“You don’t travel in order to deck yourself with exoticism and anecdotes like a Christmas tree, but so that the route plucks you, rinses you, wrings you out, makes you like one of those towels, threadbare with washing that are handed out with slivers of soap in brothels. You leave far behind you the excuses or curses of your birthplace, and in each filthy bundle lugged about in crowded waiting rooms, on little station platforms appalling in their heat and misery, you see your own coffin going by. Without this detachment and lucidity, how can you hope to convey what you have seen?” — from Nicolas Bouvier’s The Scorpion-Fish
The Swiss writer and photographer, Nicolas Bouvier, (1929-98) was a traveller in the real sense of the word, navigating different worlds and writing about forgotten people and changed places. He gives us alternative perspectives on places like the Balkans, Iran, Azerbaijan, Japan, China, Korea and the highlands of Scotland.
He is unusual in the way he writes, at times, in a stream of consciousness about the world around him and how he feels in the instant so directly and openly. In The Scorpion Fish, his description of a bomb blowing up a bus and the grisly aftermath is not only very beautifully written but mirrors his inner collapse and sense of physical decrepitude. Continue reading Review | So It Goes – Travels in the Aran Isles, Xian and places in between, Nicolas Bouvier | Eland Publishing
Ahead of the first two live podcast recordings of the 15-part weekly #BridgingTheDivide series going out on Thursday 30 July, here is a guest review of the featured book, Mazel Tov, to give a taste of what you’ll hear and experience. Tune in on Thursday at 5 and 6 p.m. to hear author J S Margot and publisher Adam Freudenheim talk about their experiences.
Towards the end of this marvellous memoir the narrator writes “If I occasionally had the temerity even briefly to think I could penetrate the millefeuille of Jewish culture, I was soon disabused of this idea.” The book is full of various cultural millefeulles that require penetrating – ironic considering that patisserie is the one gastronomic art that the Belgians do not excel in.
Mazel Tov is the story of an extraordinary friendship – in fact several extraordinary friendships that marked the twenties of the author J.S.Margot. At first sight it is the story of a young Flemish woman at university in Antwerp who teaches the four children of an Orthodox Jewish family to earn a bit of extra money. It is also the story of her first great love for an Iranian political refugee. In both cases she is exposed to a culture and religion that is not her own. She also begins to realise that she is on the receiving end of a certain amount of paranoia and suspicion from both her employers and her boyfriend. Continue reading Guest Review | Henrietta Foster | Mazel Tov, J.S. Margot | Pushkin Press
Tell us a little bit about yourself
I grew up in England, worked as a journalist on The Observer for eight years, moved to France and wrote four novels, then translated my first novel (Laurent Binet’s HHhH) in 2010. Two years later, I moved to the US, where I now divide my time between writing and translating.
When you were growing up, what books had an impact on you?
The Lord of the Rings is the first book I remember loving. I was a big Italo Calvino (tr. William Weaver) fan as a teenager, Baron in the Trees in particular. I’ve always been attracted to fairytale-like stories that have aspects of the real world but also some magical difference.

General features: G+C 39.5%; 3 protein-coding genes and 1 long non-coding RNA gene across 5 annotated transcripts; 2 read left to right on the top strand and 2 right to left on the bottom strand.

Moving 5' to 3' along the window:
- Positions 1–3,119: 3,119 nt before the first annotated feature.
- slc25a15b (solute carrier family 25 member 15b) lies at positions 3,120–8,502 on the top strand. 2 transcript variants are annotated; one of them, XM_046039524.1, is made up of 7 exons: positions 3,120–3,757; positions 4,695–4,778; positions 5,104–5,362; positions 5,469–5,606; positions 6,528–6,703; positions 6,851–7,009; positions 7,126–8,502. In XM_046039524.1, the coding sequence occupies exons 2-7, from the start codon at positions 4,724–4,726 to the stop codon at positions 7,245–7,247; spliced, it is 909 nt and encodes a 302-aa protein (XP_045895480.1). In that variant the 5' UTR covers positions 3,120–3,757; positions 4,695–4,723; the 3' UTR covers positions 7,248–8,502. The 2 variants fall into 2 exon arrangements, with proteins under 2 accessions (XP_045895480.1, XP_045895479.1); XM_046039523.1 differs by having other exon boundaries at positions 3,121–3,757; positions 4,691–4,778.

How did your career as a translator come about?
Around 2009, I realized I could no longer make a living as a novelist, so I tried to think what else I could do to support my family. I was living in remote rural France, so journalism was out, but by then I could speak French fluently. So I asked my agent how I could become a literary translator. She put me in touch with editor Rebecca Carter (then at Harvill Secker), who advised me to write reader reports on French novels for UK publishers. The first one I wrote, luckily, was about HHhH. Continue reading Interview | Sam Taylor, translator
The BookBlast® Podcast 2020 | Bridging the Divide: Translation & the Art of Empathy | 30 July to 05 November
Thursday 30 July, 5 pm: A ground-breaking weekly podcast series kicks off, championing independent publishers committed to publishing writing in translation; their authors and translators; including a guest interview with the publisher behind Nordic Noir.
The podcast line-up features award-winning, bestselling authors from across Europe, including Lars Mytting, J.S. Margot, Tommy Wieringa and Tahar Ben Jelloun, as well as interviews with their publishers Christopher MacLehose, Adam Freudenheim and Philip Gwyn Jones. Continue reading News | The BookBlast® Podcast 2020 series | Bridging the Divide, full listing
“Who am I addressing in this diary? Diaries are private documents, written for the author alone. The diarist writes to herself. Perhaps keeping this diary will compose a self for me, a future self, a possible self, a strong self I’ve touch with. In any case I need to keep on writing it. If I don’t, I may lose myself in that strange, timeless, scattered state again.”
An intimate confessional, a personal dialogue between the diarist and their persona, a record of private thoughts and feelings, an internal investigation juxtaposed with external observations of people set against a certain social and literary milieu – everyone is fascinated by diaries. A writer’s diary is of particular interest and very readable since storytelling is second nature. The text becomes a work of literature in itself, and is not just a record of daily doings. Continue reading Review | Negative Capability: A Diary of Survival, Michèle Roberts | Book of the Week